Maine House Overrides Governors’ Veto to Make Marijuana Law More Employer Friendly

Maine House Overrides Governors’ Veto to Make Marijuana Law More Employer Friendly

On May 2, 2018, the Maine House and Senate voted overwhelmingly to override Governor Paul LePage’s veto and passed LD 1719, which establishes rules for licensing and regulating marijuana producers, processors, retail establishments, and more. “An Act to Implement a Regulatory Structure for Adult Use Marijuana” provides additional clarity to the rules related to marijuana and the workplace in the state.

In part, the new law states in section §112. Employment policies

Except as otherwise provided in the Maine Medical Use of Marijuana Act, an employer:

  1. Marijuana in the workplace. Is not required to permit or accommodate the use, consumption, possession, trade, display, transportation, sale or cultivation of marijuana or marijuana products in the workplace;
  2. Workplace policies regarding marijuana use. May enact and enforce workplace policies restricting the use of marijuana and marijuana products by employees in the workplace

or while otherwise engaged in activities within the course and scope of employment; and

  1. Discipline of employees. May discipline employees who are under the influence of marijuana in the workplace or while otherwise engaged in activities within the course and scope of employment in accordance with the employer’s workplace policies regarding the use of marijuana and marijuana products by employees.

The Maine Department of Administrative and Financial Services, responsible for the administration of this law, is directed to consult with the Department of Labor “prior to the adoption of any rules concerning workplace, employment or other labor matters involved in the regulation of adult use marijuana and adult use marijuana products.”

The previous version of the personal marijuana use implementation law contained an anti-discrimination provision that stated that employers “may not refuse to . . . employ . . .  or otherwise, penalize a person 21 years of age or older solely for that person’s consuming marijuana outside of the . . .  employer’s . . .  property. While it is not clear that this issue has been fully addressed the new version of the law clearly states, “May enact and enforce workplace policies restricting the use of marijuana and marijuana products by employees in the workplace or while otherwise engaged in activities within the course and scope of employment.” With the wording ‘in the workplace’ it would appear that the ‘while working’ aspect has been addressed, however, what employers are allowed to do with an employee who comes to work under the influence of marijuana used outside of the workplace still potentially remains and open question.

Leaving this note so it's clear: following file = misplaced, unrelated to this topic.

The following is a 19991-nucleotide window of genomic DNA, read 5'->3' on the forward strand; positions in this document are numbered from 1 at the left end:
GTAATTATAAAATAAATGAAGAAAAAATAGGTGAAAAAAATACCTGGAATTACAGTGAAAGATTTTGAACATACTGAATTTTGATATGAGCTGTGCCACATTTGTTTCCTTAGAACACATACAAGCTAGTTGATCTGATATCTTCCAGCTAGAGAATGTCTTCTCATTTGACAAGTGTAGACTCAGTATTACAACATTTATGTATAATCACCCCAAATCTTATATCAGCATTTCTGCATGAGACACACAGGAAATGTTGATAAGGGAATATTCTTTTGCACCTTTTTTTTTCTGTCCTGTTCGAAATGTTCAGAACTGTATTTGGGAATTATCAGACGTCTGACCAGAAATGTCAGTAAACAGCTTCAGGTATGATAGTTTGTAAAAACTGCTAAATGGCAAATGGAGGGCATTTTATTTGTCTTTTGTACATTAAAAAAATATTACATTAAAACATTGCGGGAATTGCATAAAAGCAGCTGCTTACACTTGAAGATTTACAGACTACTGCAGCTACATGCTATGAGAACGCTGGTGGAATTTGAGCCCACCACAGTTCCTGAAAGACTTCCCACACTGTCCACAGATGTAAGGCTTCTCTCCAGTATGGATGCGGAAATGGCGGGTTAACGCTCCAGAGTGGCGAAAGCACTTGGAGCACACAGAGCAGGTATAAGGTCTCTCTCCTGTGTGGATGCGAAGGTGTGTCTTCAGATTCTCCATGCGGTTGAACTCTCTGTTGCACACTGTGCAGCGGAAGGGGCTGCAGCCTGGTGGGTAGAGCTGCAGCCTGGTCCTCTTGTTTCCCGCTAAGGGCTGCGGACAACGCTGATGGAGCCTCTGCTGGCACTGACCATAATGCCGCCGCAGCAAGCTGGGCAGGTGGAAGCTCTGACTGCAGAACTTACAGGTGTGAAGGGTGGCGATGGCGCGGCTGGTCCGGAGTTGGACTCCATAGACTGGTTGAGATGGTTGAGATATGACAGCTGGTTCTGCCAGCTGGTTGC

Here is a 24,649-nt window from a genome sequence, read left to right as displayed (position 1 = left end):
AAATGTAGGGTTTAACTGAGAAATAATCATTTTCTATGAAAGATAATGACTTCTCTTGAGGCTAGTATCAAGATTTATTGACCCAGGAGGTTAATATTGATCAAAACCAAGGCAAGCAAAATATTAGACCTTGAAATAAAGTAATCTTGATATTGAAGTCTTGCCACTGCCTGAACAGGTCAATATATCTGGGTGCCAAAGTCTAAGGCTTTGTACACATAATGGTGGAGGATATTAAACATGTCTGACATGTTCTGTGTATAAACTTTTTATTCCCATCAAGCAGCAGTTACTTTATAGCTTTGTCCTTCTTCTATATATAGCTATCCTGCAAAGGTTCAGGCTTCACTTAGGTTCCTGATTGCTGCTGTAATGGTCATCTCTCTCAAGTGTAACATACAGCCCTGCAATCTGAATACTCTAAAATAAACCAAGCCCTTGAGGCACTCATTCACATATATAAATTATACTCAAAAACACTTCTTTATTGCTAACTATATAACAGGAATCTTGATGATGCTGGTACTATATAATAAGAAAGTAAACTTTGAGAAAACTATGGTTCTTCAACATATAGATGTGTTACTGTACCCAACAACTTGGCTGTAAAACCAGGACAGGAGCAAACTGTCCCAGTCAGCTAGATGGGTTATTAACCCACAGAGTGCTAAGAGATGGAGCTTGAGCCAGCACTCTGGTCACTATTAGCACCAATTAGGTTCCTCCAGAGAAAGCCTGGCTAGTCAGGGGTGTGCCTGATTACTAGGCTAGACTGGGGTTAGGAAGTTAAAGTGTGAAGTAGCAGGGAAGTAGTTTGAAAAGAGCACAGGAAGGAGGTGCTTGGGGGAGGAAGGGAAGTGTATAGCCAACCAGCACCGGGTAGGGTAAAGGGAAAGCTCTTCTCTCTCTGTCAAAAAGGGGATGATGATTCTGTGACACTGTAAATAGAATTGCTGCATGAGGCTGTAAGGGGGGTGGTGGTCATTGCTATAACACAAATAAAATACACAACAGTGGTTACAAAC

Although the latest legislative action is an attempt to correct the governor’s veto, what remains to be seen is how this law will be interpreted.  While it seems that §112 of the new enabling law opens the door to employer drug testing programs and discipline for violation of those policies, you will note that employer actions are limited to conduct within the workplace. This new law doesn’t prohibit discipline for an employee’s use of marijuana “outside the employer’s property.”

Further clouding the issue is the reality that Maine is the only state (at this moment) authorizing the medical and personal use of marijuana and with a very detailed mandatory workplace drug testing law.

I guess we will just have to wait and let the lawyers sort this one out.

To read the full act go to – An Act to Amend the Marijuana Legislation Act